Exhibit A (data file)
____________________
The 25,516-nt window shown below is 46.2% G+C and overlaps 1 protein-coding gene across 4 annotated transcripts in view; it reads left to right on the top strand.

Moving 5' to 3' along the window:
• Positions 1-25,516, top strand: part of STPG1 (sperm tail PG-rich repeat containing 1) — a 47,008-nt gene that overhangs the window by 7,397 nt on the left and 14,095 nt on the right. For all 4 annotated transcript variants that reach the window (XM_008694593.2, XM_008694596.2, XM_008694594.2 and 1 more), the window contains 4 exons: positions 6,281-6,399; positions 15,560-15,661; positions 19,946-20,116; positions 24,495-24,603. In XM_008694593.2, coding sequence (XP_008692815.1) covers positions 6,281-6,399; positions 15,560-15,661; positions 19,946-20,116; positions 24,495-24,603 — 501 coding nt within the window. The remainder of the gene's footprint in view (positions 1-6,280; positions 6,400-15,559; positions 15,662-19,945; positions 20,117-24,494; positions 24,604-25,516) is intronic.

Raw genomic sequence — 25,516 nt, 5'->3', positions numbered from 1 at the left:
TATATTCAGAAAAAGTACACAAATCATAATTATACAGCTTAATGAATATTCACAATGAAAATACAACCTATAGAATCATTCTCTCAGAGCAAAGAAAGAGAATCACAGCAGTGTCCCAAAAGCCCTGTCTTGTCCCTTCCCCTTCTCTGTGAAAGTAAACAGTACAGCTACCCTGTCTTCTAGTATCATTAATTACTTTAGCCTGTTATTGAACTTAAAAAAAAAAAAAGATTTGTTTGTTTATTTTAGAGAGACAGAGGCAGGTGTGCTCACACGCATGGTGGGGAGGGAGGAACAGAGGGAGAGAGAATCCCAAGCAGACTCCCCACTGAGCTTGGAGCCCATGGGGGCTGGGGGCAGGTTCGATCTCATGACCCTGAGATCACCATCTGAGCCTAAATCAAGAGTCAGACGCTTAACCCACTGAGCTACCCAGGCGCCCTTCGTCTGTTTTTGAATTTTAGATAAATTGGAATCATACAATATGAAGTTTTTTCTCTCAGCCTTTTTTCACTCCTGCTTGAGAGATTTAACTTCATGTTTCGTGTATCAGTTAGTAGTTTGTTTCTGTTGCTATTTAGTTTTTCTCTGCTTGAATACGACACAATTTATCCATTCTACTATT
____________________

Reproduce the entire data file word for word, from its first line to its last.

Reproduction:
The 25,516-nt window shown below is 46.2% G+C and overlaps 1 protein-coding gene across 4 annotated transcripts in view; it reads left to right on the top strand.

Moving 5' to 3' along the window:
• Positions 1-25,516, top strand: part of STPG1 (sperm tail PG-rich repeat containing 1) — a 47,008-nt gene that overhangs the window by 7,397 nt on the left and 14,095 nt on the right. For all 4 annotated transcript variants that reach the window (XM_008694593.2, XM_008694596.2, XM_008694594.2 and 1 more), the window contains 4 exons: positions 6,281-6,399; positions 15,560-15,661; positions 19,946-20,116; positions 24,495-24,603. In XM_008694593.2, coding sequence (XP_008692815.1) covers positions 6,281-6,399; positions 15,560-15,661; positions 19,946-20,116; positions 24,495-24,603 — 501 coding nt within the window. The remainder of the gene's footprint in view (positions 1-6,280; positions 6,400-15,559; positions 15,662-19,945; positions 20,117-24,494; positions 24,604-25,516) is intronic.

Raw genomic sequence — 25,516 nt, 5'->3', positions numbered from 1 at the left:
TATATTCAGAAAAAGTACACAAATCATAATTATACAGCTTAATGAATATTCACAATGAAAATACAACCTATAGAATCATTCTCTCAGAGCAAAGAAAGAGAATCACAGCAGTGTCCCAAAAGCCCTGTCTTGTCCCTTCCCCTTCTCTGTGAAAGTAAACAGTACAGCTACCCTGTCTTCTAGTATCATTAATTACTTTAGCCTGTTATTGAACTTAAAAAAAAAAAAAGATTTGTTTGTTTATTTTAGAGAGACAGAGGCAGGTGTGCTCACACGCATGGTGGGGAGGGAGGAACAGAGGGAGAGAGAATCCCAAGCAGACTCCCCACTGAGCTTGGAGCCCATGGGGGCTGGGGGCAGGTTCGATCTCATGACCCTGAGATCACCATCTGAGCCTAAATCAAGAGTCAGACGCTTAACCCACTGAGCTACCCAGGCGCCCTTCGTCTGTTTTTGAATTTTAGATAAATTGGAATCATACAATATGAAGTTTTTTCTCTCAGCCTTTTTTCACTCCTGCTTGAGAGATTTAACTTCATGTTTCGTGTATCAGTTAGTAGTTTGTTTCTGTTGCTATTTAGTTTTTCTCTGCTTGAATACGACACAATTTATCCATTCTACTATT